Here Zec’s phone and tablet computer sit safe and secure upon the tray surface of the Mini Connect.

I have had the Trabasack Mini Connect for a good few weeks, my tablet is always attached to the front and when I am not using it, I just flip the tablet case closed and it stays there. All I do when I want it is to pick up the Mini connect by the handles and onto my lap and open the tablet, it then sits on my lap so naturally, it even sits on one leg without a balance problem. Yesterday I took the tablet off of the Trabasack for the first time and honestly I didn’t like it and put it straight back on, it’s perfect and my in-laws were talking about getting one for their iPads.

The Trabasack can be carried by the handles, over one shoulder with one strap or worn like a rucksack. In a wheelchair a strap can go around your waist (unless you are a biscuit eater like me) or two side straps can attach to the wheelchair or buggy. I slide a strap around my thighs and it is secure. The thing is, the Trabasack Mini isn’t just handy because I have a disability, it would be useful on the train or in a car, its handy storage for a tablet or notebook and some extra items that you need to take along. The design is perfect and the optional media mount attachment can be used to hold an ipad, tablet or kindle at the right angle or wrapped to hold a bottle in place.

All in all a great product that serves as a bag and a surface to work on and connect your tech.

Thanks again Zec for such a fantastic and positive review of the Trabasack Mini Connect! If you’d like to read more about Zec, please visit his blog “Sat on My Butt” for lots of insightful life stories, and his journey living with chronic pain.

New Greeper Thomas the Tank Engine Laces

Greeper Thoman the Tank Engine Laces

Greeper Laces and The National Autistic Society have teamed up to offer Thomas the Tank Engine Laces

Greeper Laces have recently launched a new collection of Thomas the Tank Engine laces to appeal to young fans of the hugely popular TV and book character. These new Thomas the Tank Engine Laces use  the same technology as all other products in their range but have the added bonus of raising money for charity and appealing even more to young wearers of Greepers.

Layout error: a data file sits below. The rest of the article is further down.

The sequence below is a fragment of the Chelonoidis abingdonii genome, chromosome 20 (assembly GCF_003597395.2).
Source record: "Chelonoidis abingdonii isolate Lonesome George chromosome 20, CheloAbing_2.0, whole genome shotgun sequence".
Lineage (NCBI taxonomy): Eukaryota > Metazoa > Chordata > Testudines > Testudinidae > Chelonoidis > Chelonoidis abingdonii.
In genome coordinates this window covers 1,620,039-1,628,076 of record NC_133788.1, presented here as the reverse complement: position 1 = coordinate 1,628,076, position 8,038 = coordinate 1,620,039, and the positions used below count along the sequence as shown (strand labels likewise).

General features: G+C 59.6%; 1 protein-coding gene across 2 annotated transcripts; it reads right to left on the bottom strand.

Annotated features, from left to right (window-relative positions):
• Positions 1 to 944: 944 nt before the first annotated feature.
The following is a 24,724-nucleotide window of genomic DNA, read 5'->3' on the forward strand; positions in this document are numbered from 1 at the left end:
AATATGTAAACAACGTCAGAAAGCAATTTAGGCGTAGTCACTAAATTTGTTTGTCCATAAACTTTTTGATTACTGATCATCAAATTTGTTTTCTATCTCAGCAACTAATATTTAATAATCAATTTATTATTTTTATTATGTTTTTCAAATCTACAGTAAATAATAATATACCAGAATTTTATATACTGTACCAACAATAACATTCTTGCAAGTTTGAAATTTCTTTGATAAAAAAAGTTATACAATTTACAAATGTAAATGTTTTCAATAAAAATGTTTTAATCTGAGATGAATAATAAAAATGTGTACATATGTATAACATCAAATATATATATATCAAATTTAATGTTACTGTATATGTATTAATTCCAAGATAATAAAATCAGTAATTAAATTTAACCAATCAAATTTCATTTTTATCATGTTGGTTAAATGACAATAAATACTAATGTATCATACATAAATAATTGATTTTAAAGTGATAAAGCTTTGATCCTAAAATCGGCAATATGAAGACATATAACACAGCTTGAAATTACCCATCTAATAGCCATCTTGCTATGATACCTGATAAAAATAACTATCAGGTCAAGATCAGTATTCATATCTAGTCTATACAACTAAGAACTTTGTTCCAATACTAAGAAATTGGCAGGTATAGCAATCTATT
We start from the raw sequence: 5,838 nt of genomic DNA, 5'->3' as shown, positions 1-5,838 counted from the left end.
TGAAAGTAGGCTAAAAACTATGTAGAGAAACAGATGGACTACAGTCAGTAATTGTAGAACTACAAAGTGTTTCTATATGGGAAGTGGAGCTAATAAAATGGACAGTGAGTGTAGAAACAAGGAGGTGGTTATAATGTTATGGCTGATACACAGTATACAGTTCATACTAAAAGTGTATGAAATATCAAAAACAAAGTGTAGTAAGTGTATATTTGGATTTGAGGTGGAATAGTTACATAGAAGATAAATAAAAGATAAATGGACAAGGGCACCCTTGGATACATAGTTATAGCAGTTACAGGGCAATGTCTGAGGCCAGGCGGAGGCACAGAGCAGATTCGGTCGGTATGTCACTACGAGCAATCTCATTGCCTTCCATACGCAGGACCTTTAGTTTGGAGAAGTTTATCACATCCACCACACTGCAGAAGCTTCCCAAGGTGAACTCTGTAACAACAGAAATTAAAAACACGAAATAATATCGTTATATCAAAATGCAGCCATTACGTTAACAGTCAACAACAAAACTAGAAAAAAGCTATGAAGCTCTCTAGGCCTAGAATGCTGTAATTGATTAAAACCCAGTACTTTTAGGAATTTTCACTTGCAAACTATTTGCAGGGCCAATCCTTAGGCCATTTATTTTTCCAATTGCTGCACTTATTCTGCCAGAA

The new Greeper Laces have been launched with The National Autistic Society and their launch coincides with the 70th birthday of the popular engine, who is a big hit with young children around the UK and beyond. Each pair of Greeper Thomas the Tank Engine Laces raises money for the National Autistic Society. They are popular with parents of children with Autistic Spectrum disorder but many other people too, as they offer independence to children with a range of motor disabilities.

Greeper Laces have previously featured in Your Autism Magazine and have a great relationship with the National Autistic Society so supporting their work through a new product is a positive move forward.

 Thomas the Tank Engine and Autism Spectrum Disorder

Thomas the Tank Engine Laces

Thomas The Tank Engine is 70

Research from the National Autistic Society, via a survey in 2001, found evidence to suggest the perceived ‘special relationship’ those with autism spectrum disorder have with Thomas the Tank Engine is common. It found that people with autism spectrum disorders relate more closely to Thomas than other characters. The research found that 57% children on the autism spectrum related to Thomas before any other children’s character.

With this in mind it is with great timing and due to research and understanding that Greeper made the move to launch their Thomas the Tank Engine laces.

Greeper Thomas the Tank Engine Laces

Greeper Thomas the Tank Engine Laces